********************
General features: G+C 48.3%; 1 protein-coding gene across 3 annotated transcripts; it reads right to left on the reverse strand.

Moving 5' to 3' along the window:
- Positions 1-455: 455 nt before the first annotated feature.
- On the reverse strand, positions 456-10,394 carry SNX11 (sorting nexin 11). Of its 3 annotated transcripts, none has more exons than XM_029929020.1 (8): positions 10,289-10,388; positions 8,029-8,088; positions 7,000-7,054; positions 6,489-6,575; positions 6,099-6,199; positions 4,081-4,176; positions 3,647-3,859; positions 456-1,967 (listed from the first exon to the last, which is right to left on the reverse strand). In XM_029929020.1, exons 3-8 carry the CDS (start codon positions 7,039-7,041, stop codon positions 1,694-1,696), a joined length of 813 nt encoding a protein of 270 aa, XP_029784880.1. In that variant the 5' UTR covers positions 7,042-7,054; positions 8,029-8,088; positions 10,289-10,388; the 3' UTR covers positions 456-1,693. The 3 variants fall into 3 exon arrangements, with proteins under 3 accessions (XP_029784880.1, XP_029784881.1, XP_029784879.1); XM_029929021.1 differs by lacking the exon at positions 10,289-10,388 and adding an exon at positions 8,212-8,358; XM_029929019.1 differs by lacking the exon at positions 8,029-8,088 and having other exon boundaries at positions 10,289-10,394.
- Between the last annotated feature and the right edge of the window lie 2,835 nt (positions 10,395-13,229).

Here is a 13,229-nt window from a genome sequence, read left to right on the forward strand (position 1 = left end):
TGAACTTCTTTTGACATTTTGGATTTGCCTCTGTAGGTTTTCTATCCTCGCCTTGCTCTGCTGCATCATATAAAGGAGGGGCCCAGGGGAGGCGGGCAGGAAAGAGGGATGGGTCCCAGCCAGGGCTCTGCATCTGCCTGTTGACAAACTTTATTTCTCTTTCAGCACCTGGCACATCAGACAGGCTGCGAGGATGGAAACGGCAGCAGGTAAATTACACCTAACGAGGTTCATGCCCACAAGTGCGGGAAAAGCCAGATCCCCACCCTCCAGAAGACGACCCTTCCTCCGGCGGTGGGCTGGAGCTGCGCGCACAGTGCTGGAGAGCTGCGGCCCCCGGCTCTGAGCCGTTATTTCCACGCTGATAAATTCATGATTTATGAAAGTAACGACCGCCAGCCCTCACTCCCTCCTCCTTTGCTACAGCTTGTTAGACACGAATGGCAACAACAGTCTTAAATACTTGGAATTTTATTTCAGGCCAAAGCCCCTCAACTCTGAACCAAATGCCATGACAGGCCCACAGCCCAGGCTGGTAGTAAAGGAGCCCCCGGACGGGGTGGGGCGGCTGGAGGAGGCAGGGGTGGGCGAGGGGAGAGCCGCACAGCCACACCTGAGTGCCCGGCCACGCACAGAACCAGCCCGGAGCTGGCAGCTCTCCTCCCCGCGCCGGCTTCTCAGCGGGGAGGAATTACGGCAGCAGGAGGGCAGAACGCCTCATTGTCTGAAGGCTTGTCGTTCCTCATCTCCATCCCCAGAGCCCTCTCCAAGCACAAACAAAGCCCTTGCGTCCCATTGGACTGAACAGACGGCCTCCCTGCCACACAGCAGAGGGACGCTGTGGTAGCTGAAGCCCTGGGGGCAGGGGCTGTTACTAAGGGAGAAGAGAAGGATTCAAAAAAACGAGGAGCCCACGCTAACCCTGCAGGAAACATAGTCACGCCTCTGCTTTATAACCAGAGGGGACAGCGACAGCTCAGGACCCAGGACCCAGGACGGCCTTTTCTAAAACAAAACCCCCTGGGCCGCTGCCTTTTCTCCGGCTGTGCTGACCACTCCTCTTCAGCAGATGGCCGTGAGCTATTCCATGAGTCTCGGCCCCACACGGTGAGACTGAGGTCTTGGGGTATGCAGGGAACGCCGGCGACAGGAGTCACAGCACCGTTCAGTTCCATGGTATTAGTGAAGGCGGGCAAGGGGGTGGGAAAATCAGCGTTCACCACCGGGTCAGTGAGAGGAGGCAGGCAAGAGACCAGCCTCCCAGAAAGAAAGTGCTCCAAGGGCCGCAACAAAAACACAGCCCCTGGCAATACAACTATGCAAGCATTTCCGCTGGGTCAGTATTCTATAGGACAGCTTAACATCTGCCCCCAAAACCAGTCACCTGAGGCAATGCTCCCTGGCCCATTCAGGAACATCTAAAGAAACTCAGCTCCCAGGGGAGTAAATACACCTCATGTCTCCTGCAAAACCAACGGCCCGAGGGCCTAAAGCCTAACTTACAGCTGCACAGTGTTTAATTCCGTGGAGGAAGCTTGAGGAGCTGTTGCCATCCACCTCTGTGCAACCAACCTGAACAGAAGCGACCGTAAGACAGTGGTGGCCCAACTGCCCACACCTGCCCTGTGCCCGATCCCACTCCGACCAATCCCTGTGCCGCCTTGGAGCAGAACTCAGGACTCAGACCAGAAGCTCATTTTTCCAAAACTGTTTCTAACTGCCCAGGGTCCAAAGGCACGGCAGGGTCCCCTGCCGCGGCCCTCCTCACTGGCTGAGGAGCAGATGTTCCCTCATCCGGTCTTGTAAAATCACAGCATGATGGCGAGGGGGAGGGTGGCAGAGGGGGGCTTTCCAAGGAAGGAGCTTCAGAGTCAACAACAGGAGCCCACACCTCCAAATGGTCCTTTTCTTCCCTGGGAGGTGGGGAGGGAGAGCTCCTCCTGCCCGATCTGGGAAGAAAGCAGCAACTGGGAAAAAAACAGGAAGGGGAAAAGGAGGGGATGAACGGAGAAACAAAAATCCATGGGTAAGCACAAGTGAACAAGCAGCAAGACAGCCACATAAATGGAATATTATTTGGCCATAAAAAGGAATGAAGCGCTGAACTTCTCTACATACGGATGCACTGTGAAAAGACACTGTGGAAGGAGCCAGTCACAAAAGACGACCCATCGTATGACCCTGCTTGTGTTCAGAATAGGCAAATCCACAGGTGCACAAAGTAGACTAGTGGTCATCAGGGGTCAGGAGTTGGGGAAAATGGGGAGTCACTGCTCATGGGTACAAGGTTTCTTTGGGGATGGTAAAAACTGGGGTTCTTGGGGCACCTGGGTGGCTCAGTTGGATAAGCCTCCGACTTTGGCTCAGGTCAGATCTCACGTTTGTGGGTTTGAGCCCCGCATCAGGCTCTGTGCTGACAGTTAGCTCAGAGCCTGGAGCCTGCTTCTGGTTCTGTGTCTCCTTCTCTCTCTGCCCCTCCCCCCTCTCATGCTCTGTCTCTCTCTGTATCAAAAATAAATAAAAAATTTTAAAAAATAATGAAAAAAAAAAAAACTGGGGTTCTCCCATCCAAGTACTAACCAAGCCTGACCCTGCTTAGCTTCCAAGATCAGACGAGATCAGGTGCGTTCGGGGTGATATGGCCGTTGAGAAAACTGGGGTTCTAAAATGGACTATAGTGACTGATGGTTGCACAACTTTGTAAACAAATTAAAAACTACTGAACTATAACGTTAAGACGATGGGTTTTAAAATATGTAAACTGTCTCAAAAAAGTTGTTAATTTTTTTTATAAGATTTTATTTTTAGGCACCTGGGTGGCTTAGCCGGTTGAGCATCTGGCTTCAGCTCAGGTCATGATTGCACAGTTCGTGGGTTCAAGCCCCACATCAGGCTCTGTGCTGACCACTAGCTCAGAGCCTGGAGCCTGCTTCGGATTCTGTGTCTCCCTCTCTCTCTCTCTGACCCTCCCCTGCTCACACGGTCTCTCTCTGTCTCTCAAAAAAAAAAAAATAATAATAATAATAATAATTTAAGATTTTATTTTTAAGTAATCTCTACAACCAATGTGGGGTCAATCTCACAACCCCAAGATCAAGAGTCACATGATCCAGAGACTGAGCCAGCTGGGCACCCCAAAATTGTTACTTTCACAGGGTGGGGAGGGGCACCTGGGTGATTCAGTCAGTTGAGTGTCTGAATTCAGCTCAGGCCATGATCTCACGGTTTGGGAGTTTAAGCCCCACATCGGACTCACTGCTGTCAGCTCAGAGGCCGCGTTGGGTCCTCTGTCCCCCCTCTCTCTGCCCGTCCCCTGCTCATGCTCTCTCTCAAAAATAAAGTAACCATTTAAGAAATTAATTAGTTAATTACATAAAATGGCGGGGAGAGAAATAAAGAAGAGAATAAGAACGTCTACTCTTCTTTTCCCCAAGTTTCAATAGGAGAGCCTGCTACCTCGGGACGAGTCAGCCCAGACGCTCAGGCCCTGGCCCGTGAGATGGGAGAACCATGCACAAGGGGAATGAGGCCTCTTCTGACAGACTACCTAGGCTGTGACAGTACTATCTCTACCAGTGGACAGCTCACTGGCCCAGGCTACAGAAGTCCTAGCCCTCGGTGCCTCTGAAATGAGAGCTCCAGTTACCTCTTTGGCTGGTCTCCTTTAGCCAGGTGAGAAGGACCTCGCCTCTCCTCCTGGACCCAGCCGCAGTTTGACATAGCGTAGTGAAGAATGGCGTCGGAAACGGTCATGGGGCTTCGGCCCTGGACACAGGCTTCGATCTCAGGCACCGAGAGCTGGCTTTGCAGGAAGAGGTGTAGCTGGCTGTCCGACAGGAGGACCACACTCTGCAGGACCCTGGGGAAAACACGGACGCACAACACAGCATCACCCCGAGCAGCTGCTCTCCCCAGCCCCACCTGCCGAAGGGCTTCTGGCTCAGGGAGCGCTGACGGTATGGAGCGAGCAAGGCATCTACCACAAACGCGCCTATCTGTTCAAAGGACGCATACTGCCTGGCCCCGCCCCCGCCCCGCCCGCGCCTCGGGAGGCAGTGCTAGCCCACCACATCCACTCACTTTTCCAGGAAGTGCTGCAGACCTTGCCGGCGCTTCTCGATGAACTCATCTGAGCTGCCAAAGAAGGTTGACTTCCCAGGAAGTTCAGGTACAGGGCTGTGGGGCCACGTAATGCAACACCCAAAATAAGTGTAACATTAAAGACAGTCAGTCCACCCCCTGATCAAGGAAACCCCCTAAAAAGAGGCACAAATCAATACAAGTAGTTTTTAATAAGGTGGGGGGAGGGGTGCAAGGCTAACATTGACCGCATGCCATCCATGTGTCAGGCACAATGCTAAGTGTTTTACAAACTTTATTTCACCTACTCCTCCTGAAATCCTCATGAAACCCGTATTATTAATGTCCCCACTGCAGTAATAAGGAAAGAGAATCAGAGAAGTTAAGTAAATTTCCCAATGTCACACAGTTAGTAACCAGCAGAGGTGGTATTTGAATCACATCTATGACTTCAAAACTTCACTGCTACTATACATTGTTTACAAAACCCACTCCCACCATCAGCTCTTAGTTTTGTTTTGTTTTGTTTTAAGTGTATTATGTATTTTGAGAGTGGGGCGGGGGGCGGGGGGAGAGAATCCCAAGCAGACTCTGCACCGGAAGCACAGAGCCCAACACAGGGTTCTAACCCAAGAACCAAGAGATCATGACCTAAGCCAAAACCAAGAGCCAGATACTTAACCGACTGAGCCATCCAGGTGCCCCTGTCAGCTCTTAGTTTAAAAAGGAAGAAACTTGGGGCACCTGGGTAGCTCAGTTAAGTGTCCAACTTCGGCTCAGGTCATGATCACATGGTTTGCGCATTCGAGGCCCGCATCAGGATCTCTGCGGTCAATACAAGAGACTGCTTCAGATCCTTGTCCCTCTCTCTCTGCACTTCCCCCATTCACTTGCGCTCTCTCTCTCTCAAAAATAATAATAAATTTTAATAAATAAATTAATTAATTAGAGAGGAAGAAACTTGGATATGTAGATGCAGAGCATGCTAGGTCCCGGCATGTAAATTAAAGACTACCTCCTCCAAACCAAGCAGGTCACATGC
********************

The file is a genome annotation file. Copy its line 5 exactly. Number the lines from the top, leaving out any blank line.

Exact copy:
- Between the last annotated feature and the right edge of the window lie 2,835 nt (positions 10,395-13,229).